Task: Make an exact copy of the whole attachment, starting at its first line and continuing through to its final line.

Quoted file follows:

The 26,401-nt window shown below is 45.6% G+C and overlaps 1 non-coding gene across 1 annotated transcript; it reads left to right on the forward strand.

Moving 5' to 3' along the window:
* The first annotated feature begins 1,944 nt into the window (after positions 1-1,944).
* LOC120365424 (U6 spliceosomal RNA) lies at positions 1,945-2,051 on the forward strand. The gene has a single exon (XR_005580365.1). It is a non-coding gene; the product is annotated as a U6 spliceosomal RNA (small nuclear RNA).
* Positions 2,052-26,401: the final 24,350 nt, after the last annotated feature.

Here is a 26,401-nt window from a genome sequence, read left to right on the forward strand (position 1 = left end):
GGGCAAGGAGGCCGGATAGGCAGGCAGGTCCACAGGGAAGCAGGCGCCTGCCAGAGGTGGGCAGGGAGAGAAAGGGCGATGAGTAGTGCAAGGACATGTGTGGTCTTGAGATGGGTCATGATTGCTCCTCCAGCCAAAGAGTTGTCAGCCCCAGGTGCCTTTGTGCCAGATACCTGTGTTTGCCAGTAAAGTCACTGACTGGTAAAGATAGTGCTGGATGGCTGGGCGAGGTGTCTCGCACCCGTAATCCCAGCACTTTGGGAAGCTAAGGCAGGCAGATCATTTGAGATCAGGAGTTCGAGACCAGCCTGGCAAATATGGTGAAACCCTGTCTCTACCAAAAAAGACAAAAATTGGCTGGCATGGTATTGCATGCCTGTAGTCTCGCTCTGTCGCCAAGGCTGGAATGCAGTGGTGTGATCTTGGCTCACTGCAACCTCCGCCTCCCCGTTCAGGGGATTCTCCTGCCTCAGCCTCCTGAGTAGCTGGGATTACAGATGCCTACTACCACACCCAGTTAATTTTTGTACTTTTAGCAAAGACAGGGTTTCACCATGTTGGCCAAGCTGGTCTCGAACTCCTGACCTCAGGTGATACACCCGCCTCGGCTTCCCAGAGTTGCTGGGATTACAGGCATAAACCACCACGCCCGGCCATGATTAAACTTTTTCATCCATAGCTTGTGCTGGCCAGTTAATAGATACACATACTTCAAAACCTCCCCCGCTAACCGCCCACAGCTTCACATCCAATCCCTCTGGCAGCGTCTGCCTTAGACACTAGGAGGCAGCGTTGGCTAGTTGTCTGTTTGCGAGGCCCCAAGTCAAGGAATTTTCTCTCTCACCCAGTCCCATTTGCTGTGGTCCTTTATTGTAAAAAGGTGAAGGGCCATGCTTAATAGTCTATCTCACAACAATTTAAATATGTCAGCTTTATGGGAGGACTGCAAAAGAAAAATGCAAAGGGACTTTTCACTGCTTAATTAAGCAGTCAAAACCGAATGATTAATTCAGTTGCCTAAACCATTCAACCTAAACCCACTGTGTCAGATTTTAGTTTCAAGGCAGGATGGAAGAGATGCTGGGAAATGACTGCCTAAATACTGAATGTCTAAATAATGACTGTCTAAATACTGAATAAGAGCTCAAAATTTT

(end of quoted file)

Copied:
The 26,401-nt window shown below is 45.6% G+C and overlaps 1 non-coding gene across 1 annotated transcript; it reads left to right on the forward strand.

Moving 5' to 3' along the window:
* The first annotated feature begins 1,944 nt into the window (after positions 1-1,944).
* LOC120365424 (U6 spliceosomal RNA) lies at positions 1,945-2,051 on the forward strand. The gene has a single exon (XR_005580365.1). It is a non-coding gene; the product is annotated as a U6 spliceosomal RNA (small nuclear RNA).
* Positions 2,052-26,401: the final 24,350 nt, after the last annotated feature.

Here is a 26,401-nt window from a genome sequence, read left to right on the forward strand (position 1 = left end):
GGGCAAGGAGGCCGGATAGGCAGGCAGGTCCACAGGGAAGCAGGCGCCTGCCAGAGGTGGGCAGGGAGAGAAAGGGCGATGAGTAGTGCAAGGACATGTGTGGTCTTGAGATGGGTCATGATTGCTCCTCCAGCCAAAGAGTTGTCAGCCCCAGGTGCCTTTGTGCCAGATACCTGTGTTTGCCAGTAAAGTCACTGACTGGTAAAGATAGTGCTGGATGGCTGGGCGAGGTGTCTCGCACCCGTAATCCCAGCACTTTGGGAAGCTAAGGCAGGCAGATCATTTGAGATCAGGAGTTCGAGACCAGCCTGGCAAATATGGTGAAACCCTGTCTCTACCAAAAAAGACAAAAATTGGCTGGCATGGTATTGCATGCCTGTAGTCTCGCTCTGTCGCCAAGGCTGGAATGCAGTGGTGTGATCTTGGCTCACTGCAACCTCCGCCTCCCCGTTCAGGGGATTCTCCTGCCTCAGCCTCCTGAGTAGCTGGGATTACAGATGCCTACTACCACACCCAGTTAATTTTTGTACTTTTAGCAAAGACAGGGTTTCACCATGTTGGCCAAGCTGGTCTCGAACTCCTGACCTCAGGTGATACACCCGCCTCGGCTTCCCAGAGTTGCTGGGATTACAGGCATAAACCACCACGCCCGGCCATGATTAAACTTTTTCATCCATAGCTTGTGCTGGCCAGTTAATAGATACACATACTTCAAAACCTCCCCCGCTAACCGCCCACAGCTTCACATCCAATCCCTCTGGCAGCGTCTGCCTTAGACACTAGGAGGCAGCGTTGGCTAGTTGTCTGTTTGCGAGGCCCCAAGTCAAGGAATTTTCTCTCTCACCCAGTCCCATTTGCTGTGGTCCTTTATTGTAAAAAGGTGAAGGGCCATGCTTAATAGTCTATCTCACAACAATTTAAATATGTCAGCTTTATGGGAGGACTGCAAAAGAAAAATGCAAAGGGACTTTTCACTGCTTAATTAAGCAGTCAAAACCGAATGATTAATTCAGTTGCCTAAACCATTCAACCTAAACCCACTGTGTCAGATTTTAGTTTCAAGGCAGGATGGAAGAGATGCTGGGAAATGACTGCCTAAATACTGAATGTCTAAATAATGACTGTCTAAATACTGAATAAGAGCTCAAAATTTT